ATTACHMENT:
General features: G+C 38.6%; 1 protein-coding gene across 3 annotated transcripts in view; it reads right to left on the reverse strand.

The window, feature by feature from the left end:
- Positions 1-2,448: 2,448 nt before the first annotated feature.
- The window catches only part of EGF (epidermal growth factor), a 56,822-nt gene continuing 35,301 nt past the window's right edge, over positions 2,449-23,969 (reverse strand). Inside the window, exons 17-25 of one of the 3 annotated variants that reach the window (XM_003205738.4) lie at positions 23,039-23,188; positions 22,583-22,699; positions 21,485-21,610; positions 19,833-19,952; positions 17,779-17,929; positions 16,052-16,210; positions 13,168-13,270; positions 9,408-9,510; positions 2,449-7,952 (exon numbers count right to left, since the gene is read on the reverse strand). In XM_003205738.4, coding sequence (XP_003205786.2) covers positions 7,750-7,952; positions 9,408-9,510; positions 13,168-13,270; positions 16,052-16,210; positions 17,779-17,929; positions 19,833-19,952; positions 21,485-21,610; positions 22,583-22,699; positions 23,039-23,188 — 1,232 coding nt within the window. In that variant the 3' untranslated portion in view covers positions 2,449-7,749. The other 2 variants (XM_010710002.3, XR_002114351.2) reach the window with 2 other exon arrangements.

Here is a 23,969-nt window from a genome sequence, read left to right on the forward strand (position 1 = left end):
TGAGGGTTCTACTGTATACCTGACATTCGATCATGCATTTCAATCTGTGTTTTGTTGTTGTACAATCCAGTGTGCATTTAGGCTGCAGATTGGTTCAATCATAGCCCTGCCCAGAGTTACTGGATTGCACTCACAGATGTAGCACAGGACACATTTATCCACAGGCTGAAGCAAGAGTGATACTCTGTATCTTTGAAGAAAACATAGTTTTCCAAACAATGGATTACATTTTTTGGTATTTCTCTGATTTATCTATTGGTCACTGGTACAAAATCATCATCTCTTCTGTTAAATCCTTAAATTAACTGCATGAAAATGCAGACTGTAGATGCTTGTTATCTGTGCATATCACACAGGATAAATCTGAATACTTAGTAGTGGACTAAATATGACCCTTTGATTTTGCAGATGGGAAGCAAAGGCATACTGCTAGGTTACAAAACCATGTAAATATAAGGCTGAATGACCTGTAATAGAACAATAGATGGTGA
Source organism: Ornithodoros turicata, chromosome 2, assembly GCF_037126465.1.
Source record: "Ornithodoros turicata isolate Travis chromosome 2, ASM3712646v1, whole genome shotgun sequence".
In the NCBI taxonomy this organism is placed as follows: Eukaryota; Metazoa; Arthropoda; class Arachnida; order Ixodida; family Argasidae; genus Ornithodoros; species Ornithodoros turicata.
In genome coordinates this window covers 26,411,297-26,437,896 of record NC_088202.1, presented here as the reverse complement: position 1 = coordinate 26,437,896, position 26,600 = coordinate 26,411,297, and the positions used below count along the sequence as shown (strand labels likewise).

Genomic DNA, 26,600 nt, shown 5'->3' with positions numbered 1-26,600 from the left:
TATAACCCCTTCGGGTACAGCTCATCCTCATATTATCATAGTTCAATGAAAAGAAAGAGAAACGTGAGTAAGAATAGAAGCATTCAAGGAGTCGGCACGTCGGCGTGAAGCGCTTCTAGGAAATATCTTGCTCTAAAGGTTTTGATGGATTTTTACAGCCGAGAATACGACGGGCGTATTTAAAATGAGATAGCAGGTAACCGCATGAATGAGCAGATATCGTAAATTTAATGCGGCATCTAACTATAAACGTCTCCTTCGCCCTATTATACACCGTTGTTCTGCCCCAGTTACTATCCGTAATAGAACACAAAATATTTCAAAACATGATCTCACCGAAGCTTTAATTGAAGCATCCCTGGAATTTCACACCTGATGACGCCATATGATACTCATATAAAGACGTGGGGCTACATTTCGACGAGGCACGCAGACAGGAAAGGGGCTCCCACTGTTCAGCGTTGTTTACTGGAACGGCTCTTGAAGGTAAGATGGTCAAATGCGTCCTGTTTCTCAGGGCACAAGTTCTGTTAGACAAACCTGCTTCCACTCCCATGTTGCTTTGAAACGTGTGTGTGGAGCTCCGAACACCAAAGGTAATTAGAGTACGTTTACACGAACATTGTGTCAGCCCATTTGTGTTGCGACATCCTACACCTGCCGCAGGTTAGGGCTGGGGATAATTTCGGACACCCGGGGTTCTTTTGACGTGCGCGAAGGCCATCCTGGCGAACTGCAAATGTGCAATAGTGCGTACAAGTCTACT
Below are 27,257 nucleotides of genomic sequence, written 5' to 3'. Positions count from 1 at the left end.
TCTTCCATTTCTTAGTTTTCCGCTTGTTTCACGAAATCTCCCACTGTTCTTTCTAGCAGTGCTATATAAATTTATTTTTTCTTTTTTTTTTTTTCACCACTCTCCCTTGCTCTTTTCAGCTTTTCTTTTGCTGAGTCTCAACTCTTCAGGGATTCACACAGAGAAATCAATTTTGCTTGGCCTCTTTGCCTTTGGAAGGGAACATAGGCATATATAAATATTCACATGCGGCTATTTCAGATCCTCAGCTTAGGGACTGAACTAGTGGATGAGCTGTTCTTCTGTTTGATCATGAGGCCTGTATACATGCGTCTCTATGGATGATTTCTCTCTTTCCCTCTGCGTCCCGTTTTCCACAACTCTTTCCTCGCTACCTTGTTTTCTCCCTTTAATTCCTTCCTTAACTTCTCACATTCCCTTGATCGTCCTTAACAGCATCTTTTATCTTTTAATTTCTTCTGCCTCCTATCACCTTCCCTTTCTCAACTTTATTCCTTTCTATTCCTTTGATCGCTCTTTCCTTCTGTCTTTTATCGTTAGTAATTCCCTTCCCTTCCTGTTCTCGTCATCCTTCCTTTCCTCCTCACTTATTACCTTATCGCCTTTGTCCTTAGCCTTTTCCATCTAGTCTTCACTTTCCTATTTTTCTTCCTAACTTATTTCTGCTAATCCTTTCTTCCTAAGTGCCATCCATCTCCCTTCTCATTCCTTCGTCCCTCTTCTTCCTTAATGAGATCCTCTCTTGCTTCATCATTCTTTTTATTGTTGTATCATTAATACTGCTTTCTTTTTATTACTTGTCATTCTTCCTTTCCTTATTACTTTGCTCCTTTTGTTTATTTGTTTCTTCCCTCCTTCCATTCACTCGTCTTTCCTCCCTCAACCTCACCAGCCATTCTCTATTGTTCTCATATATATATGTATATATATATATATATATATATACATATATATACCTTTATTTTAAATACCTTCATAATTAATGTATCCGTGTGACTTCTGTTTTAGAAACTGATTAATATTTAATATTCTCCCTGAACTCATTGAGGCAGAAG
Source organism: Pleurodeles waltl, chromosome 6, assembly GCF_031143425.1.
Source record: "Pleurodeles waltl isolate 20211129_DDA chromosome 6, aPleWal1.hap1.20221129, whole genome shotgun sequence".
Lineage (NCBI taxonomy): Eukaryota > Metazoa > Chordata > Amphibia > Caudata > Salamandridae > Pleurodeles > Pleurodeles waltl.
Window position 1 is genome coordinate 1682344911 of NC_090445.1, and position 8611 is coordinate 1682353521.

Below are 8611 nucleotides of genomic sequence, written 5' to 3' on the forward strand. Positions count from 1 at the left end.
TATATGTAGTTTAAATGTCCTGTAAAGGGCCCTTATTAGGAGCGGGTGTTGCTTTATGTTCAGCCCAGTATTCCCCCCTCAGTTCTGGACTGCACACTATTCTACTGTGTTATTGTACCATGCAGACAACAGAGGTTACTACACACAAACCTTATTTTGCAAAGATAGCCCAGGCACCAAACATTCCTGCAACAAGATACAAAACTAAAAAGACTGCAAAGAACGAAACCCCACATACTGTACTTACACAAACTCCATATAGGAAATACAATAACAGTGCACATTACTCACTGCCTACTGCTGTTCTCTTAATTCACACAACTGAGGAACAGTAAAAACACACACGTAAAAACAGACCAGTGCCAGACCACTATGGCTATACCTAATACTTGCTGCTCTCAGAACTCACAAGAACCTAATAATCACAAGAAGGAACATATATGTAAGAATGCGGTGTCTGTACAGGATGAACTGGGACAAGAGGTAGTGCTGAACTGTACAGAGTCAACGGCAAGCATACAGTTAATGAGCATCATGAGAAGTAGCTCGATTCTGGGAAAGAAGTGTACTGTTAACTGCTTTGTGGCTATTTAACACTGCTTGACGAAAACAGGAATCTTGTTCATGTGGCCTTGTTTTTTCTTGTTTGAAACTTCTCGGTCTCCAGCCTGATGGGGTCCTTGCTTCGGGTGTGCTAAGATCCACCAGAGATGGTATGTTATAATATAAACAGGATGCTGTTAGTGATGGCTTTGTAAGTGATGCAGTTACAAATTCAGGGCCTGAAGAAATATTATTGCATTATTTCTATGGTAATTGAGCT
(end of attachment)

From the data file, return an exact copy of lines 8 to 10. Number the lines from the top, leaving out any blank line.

Source record: "Ornithodoros turicata isolate Travis chromosome 2, ASM3712646v1, whole genome shotgun sequence".
In the NCBI taxonomy this organism is placed as follows: Eukaryota; Metazoa; Arthropoda; class Arachnida; order Ixodida; family Argasidae; genus Ornithodoros; species Ornithodoros turicata.
In genome coordinates this window covers 26,411,297-26,437,896 of record NC_088202.1, presented here as the reverse complement: position 1 = coordinate 26,437,896, position 26,600 = coordinate 26,411,297, and the positions used below count along the sequence as shown (strand labels likewise).